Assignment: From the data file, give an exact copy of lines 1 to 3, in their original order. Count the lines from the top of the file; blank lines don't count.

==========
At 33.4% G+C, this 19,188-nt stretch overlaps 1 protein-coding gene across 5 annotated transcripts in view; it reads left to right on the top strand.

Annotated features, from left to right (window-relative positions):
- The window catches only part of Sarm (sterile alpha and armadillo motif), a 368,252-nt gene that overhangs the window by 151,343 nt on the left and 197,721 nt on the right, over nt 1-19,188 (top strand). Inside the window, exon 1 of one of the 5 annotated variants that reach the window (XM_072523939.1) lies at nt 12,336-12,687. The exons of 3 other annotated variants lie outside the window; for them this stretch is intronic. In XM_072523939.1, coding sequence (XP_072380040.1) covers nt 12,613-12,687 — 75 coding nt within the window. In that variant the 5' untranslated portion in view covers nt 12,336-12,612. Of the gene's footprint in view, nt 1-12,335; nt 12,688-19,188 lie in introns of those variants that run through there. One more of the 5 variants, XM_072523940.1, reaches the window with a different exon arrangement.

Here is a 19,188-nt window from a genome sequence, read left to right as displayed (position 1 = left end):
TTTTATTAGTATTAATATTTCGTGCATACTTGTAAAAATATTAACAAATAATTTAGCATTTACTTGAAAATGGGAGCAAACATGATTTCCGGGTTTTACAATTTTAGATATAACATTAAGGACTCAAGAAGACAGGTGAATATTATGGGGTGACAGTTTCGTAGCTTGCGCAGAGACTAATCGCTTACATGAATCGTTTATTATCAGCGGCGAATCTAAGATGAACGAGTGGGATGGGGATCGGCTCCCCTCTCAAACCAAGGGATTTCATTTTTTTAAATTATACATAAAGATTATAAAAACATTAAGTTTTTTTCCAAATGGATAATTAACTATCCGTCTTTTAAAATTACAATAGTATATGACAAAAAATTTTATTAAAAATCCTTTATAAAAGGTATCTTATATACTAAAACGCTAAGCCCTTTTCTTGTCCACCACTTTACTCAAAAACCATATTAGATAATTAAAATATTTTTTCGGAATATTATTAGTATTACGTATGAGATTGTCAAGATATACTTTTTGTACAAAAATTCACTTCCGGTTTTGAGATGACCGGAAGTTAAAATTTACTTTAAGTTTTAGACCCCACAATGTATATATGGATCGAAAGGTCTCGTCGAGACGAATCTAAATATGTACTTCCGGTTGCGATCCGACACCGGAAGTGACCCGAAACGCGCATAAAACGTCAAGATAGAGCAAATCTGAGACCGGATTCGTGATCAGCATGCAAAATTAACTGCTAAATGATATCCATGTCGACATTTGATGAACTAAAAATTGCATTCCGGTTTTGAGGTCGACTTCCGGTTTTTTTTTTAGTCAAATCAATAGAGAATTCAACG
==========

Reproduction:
At 33.4% G+C, this 19,188-nt stretch overlaps 1 protein-coding gene across 5 annotated transcripts in view; it reads left to right on the top strand.

Annotated features, from left to right (window-relative positions):
- The window catches only part of Sarm (sterile alpha and armadillo motif), a 368,252-nt gene that overhangs the window by 151,343 nt on the left and 197,721 nt on the right, over nt 1-19,188 (top strand). Inside the window, exon 1 of one of the 5 annotated variants that reach the window (XM_072523939.1) lies at nt 12,336-12,687. The exons of 3 other annotated variants lie outside the window; for them this stretch is intronic. In XM_072523939.1, coding sequence (XP_072380040.1) covers nt 12,613-12,687 — 75 coding nt within the window. In that variant the 5' untranslated portion in view covers nt 12,336-12,612. Of the gene's footprint in view, nt 1-12,335; nt 12,688-19,188 lie in introns of those variants that run through there. One more of the 5 variants, XM_072523940.1, reaches the window with a different exon arrangement.